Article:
Likewise, the Parish Council does not have the legal power, the funding, nor indeed the insurance cover to undertake or arrange for the solution of problems such as the obstruction of the footpath up to Bury Hill by a substantial tree, which required some five weeks of carefully-aimed nagging. However, the enthusiastic Ruth Kelly, if the Press and the Prime Minister allow her to keep her job long enough, is promising that her new law will bring power closer to the grass-roots; and talking of grass, it might be a good thing for the Parish to be given the power (and the cash) to keep the road verges tidy and to control the weeds in the pavements, which is currently the job, not as you might expect, of Hampshire Highways, but of Test Valley. But then perhaps the Clerk would be on the other end of the nagging process.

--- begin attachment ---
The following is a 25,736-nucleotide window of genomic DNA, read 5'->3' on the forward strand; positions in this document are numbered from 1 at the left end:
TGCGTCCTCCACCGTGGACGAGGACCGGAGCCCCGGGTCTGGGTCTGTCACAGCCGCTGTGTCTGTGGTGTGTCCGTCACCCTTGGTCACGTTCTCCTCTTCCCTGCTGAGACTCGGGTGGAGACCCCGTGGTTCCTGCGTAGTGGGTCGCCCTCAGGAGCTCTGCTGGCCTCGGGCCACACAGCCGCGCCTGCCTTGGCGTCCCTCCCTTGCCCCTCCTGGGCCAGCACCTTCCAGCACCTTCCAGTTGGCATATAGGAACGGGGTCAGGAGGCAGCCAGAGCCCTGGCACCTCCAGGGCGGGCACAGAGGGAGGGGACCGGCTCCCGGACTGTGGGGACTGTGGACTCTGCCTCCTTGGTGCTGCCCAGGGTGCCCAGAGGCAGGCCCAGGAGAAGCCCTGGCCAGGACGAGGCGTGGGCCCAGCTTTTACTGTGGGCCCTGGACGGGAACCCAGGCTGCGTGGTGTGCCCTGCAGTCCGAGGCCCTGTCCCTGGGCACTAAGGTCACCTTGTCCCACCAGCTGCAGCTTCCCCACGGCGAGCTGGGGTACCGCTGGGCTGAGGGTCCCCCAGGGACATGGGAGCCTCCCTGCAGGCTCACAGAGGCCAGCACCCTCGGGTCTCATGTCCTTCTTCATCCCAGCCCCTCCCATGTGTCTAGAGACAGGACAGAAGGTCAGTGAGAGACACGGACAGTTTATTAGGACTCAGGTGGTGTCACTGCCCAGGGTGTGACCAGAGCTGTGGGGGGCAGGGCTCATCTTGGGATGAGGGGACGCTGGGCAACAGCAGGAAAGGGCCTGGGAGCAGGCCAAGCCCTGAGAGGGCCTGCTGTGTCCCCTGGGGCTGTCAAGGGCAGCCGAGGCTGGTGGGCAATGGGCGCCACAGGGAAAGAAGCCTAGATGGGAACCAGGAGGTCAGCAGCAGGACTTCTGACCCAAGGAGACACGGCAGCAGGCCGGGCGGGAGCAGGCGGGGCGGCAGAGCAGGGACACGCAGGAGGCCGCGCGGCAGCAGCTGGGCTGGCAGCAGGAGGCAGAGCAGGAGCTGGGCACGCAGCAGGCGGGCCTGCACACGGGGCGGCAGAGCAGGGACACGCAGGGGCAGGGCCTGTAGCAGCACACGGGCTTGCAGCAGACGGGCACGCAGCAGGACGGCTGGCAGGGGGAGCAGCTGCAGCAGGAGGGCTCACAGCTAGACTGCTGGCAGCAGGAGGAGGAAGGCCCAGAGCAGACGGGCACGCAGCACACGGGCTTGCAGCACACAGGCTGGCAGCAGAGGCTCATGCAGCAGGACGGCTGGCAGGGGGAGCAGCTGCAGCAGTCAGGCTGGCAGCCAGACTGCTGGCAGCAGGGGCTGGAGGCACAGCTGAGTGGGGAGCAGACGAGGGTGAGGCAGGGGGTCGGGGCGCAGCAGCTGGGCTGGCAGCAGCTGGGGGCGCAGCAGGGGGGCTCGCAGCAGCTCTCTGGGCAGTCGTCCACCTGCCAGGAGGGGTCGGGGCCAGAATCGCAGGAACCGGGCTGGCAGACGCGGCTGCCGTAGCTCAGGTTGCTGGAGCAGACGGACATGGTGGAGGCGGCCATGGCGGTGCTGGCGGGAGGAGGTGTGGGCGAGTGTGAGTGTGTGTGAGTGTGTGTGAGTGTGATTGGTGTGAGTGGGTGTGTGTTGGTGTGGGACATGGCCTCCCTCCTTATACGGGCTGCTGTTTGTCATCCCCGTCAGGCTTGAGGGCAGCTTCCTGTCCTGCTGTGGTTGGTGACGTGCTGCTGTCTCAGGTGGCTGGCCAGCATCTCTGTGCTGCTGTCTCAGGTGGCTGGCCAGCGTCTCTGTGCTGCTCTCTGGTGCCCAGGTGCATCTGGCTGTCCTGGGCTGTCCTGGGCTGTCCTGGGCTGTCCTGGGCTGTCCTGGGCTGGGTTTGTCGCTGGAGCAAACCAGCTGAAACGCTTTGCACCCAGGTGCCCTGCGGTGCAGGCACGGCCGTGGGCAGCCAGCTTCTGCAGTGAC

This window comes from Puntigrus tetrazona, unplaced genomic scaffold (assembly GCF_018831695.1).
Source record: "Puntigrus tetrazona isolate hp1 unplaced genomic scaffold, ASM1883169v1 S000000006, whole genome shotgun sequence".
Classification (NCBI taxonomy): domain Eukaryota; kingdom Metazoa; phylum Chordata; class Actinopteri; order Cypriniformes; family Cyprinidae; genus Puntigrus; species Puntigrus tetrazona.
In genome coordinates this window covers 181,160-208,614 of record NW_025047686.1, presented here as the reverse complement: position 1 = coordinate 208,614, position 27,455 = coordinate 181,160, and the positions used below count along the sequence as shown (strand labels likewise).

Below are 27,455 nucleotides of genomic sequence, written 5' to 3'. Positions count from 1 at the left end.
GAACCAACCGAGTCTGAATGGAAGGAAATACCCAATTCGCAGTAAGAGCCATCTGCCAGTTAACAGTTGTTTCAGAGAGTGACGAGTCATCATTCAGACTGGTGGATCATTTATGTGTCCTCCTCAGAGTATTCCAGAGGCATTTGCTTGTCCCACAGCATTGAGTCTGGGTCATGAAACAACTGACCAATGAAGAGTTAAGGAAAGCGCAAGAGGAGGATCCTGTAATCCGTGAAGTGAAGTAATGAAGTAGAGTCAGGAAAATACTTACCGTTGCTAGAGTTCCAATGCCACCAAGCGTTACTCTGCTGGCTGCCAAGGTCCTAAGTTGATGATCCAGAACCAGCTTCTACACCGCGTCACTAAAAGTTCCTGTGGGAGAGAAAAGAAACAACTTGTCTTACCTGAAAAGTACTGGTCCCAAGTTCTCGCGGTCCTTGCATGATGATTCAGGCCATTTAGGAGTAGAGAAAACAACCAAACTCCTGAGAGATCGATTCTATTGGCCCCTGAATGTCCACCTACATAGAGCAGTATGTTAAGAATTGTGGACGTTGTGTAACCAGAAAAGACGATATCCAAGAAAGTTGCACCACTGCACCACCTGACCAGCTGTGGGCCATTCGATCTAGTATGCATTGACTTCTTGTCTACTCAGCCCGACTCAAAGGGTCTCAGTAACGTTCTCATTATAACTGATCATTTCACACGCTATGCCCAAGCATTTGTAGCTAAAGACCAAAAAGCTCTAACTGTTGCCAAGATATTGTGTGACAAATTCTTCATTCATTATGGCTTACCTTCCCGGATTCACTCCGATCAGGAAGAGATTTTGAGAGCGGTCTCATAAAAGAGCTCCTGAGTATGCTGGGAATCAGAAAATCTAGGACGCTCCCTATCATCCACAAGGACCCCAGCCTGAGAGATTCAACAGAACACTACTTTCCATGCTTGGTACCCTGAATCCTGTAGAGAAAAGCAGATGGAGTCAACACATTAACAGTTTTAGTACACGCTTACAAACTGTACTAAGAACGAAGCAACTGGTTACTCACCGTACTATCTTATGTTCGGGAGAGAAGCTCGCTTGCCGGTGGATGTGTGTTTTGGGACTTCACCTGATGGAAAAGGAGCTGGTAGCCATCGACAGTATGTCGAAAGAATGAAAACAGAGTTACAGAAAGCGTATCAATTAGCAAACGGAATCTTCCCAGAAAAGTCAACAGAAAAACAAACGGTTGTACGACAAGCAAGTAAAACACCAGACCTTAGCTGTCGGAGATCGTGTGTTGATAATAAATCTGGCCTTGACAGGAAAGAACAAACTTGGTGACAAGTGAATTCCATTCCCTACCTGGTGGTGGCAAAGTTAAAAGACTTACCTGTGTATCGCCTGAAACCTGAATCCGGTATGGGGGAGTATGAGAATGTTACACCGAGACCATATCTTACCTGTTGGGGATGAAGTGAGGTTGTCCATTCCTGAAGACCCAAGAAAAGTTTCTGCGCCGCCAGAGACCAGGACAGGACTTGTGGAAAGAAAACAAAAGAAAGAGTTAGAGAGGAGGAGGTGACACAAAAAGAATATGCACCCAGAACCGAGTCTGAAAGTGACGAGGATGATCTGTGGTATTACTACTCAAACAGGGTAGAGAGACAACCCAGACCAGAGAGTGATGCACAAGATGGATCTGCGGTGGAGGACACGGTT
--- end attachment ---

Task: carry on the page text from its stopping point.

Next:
Hampshire in action. Two recently formed pressure groups have been at work, with the backing of CPRE, keeping a close eye on the activities of the regional planners; their unity of purpose is underlined by their unusually witty acronyms, namely PUSH and SHUV (Partnership for Urban South Hampshire, and South Hampshire’s Unheard Voices). Our only worry is that if these bodies are too successful, the Planners may look more closely at the areas where less assertive folk are thought to be enjoying idyllic and acronym-free lives among the meandering streams of the Test Valley, far away from the grim fortress of the Castle in Winchester, where a recent publication assures us that LSPs are to develop SCSs after a review of local provision linked with LAAs and CYPPs, while new legislation will empower any VCS to approach the OSC in HCC direct. This sounds like good news, as does the fact that the number of national performance targets will be slashed from 1200 to 200.